I didn't know the ratings applied post-shrink, I've always assumed the shrinking was optional if you didn't mind a loose fit (although I almost always do shrink what I use, and I've used a lot over the years.

This is the fibreglass sleeving I referred to earlier:

http://www.hilec.com/electrical-sleeving.htm

I also used a lot of this stuff when I worked for a medical electronic equipment manufacturer:

http://www.canford.co.uk/Products/39-420_HELLERMANN-SLEEVES-H20-Black-pack-of-100

Here is a link that might be useful: Raychem Heatshrink

    Bookmark   August 10, 2012 at 10:08PM
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kurto

Alan, these products appear to be industrial, and not generally available to the public. Do you have any links to retailers where these are available in reasonable quantities?

    Bookmark   August 10, 2012 at 11:50PM
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brickeyee

"The stuff I use has the stats printed every few inches. Heatshrink that doesn't have ratings printed wouldn't be UL/CSA approved, I'd assume, since display of the ratings and approval number is usually a requirement, right? "

Where did you find this?

While some marking is required under some NEC provisions and listings, it is far from uniform.

It is not required to be visible after installation that would put a rel crimp in fishing into concealed spaces).

You can also cut cable, wire, shrink, etc. into short pieces for the application without needing to preserve marking.
An inspector may ask to see proof the material is what you claim, but the most that you would have in many instances is a purchase receipt.

Better go read the actual instructions that come with the products you use instead of guessing.

    Bookmark   August 11, 2012 at 9:24AM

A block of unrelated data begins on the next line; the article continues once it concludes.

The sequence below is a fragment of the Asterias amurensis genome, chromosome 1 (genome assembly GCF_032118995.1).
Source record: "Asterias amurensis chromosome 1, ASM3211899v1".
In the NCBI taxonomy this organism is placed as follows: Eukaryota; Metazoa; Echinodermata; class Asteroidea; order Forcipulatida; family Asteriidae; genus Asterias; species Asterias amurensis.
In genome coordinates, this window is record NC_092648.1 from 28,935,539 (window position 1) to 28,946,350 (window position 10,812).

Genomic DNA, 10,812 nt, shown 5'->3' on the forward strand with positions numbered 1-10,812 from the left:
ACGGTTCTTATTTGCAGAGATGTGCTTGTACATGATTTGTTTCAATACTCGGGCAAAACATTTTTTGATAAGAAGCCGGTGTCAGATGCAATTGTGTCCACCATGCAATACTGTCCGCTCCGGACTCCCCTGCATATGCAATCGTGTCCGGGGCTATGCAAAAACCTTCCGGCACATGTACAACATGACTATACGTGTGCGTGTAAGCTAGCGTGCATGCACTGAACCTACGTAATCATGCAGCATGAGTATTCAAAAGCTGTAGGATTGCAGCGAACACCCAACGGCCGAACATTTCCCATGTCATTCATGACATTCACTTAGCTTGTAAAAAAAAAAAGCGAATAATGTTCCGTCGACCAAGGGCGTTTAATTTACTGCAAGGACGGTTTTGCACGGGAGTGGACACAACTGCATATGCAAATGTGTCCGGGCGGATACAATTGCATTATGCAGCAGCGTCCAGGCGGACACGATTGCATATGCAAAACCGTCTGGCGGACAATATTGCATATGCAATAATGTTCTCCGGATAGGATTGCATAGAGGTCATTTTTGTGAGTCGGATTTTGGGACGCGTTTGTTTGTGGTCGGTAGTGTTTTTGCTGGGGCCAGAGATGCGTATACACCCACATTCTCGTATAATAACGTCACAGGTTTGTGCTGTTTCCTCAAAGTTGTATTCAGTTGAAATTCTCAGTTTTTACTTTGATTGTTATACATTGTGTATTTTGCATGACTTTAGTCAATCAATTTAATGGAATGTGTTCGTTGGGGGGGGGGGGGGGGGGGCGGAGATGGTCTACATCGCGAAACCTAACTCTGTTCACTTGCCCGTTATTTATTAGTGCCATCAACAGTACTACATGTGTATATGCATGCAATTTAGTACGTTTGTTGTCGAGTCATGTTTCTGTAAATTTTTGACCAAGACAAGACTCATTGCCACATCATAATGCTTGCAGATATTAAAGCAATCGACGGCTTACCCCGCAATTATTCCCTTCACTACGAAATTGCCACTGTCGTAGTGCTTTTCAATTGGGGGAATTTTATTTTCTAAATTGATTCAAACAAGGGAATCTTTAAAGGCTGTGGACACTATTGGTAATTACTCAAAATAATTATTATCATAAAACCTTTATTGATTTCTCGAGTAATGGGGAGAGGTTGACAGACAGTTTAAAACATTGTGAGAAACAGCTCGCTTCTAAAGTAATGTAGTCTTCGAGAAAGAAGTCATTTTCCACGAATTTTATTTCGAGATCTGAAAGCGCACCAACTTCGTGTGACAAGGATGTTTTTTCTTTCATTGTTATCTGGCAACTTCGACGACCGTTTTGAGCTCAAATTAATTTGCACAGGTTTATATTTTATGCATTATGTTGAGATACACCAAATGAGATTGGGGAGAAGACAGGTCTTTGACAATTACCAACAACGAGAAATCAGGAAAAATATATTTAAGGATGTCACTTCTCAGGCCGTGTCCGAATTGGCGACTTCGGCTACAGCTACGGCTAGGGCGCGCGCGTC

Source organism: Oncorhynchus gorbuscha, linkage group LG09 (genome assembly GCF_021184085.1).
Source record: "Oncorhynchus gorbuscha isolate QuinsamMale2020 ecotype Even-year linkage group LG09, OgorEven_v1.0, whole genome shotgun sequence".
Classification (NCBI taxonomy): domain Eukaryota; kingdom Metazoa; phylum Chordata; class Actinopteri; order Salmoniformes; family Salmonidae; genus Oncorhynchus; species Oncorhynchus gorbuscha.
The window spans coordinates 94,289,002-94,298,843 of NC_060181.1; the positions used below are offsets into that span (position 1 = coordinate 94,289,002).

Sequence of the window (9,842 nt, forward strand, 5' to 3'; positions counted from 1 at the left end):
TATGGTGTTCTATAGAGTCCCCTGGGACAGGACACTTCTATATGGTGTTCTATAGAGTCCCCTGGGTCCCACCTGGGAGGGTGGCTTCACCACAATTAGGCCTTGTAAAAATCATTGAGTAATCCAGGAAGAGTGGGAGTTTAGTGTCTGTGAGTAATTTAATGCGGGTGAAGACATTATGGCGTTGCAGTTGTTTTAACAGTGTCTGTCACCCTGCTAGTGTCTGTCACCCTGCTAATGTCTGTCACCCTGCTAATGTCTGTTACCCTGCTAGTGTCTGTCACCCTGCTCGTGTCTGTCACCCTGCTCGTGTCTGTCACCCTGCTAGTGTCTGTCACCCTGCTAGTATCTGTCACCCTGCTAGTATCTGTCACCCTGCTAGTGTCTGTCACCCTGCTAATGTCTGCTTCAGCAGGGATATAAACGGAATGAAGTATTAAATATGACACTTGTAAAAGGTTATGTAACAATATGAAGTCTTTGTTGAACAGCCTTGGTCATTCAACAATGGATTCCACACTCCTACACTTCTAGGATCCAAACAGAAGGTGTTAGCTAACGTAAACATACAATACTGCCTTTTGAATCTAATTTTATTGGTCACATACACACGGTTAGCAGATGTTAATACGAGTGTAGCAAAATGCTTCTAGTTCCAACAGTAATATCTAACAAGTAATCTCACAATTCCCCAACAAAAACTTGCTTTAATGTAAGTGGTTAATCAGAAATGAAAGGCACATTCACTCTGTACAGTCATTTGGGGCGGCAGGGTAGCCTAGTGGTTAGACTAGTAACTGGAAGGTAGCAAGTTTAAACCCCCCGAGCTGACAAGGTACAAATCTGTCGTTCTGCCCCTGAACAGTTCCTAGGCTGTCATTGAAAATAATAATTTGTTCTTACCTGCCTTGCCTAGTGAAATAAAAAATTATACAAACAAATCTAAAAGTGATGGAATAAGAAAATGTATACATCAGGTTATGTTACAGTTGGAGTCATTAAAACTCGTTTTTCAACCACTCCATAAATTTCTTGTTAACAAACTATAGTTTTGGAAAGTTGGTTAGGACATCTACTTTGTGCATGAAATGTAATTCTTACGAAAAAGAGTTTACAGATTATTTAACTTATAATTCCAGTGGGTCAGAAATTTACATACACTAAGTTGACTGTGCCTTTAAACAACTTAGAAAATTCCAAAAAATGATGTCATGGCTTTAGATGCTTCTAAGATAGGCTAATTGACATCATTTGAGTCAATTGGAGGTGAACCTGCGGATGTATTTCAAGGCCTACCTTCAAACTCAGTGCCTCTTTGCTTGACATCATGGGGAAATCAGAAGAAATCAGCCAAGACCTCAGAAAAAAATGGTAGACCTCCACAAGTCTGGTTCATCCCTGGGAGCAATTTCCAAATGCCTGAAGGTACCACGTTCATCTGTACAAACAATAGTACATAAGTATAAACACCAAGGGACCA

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alan_s_thefirst

As you say, Brickeyee, chances are you may not end up with a piece in place with the requisite info. If I knew something would require inspection, I'd make sure I used a piece with the markings. That being said, heatshrink is used by manufacturers quite often and I doubt they take such care. I suppose the UL people test it or otherwise verify what the mfr has used.

I always read instructions, btw. :)

Kurto, I just threw those links up quickly. Typically I'll ask the mfr or look on their site for local retailers. Jaycar.com.au carries hobbyist supplies, Radio Spares (don't know what they're called now but are usually very expensive) - www.mouser.com is probably your best bet. You can also get a lot of this stuff on Ebay and Amazon. As for Hellerman sleeving, you'd have to inquire via that link. It's kind of specialised but offers more flexibility and is more durable than heatshrink, but isn't shrunk on so probably doesn't comply where a waterproof sleeve is required (they make heatshrink with a glue lining that makes it waterproof.)

Apart from hobbyist stores, electrical wholesalers usually carry lots of heatshrink and it's cheap compared to the auto stores if you don't mind buying a couple of metres. The H.O./fibreglass stuff you can buy from electric motor rewind shops. It's great stuff.

Here is a link that might be useful: Mouser components

    Bookmark   August 11, 2012 at 2:50PM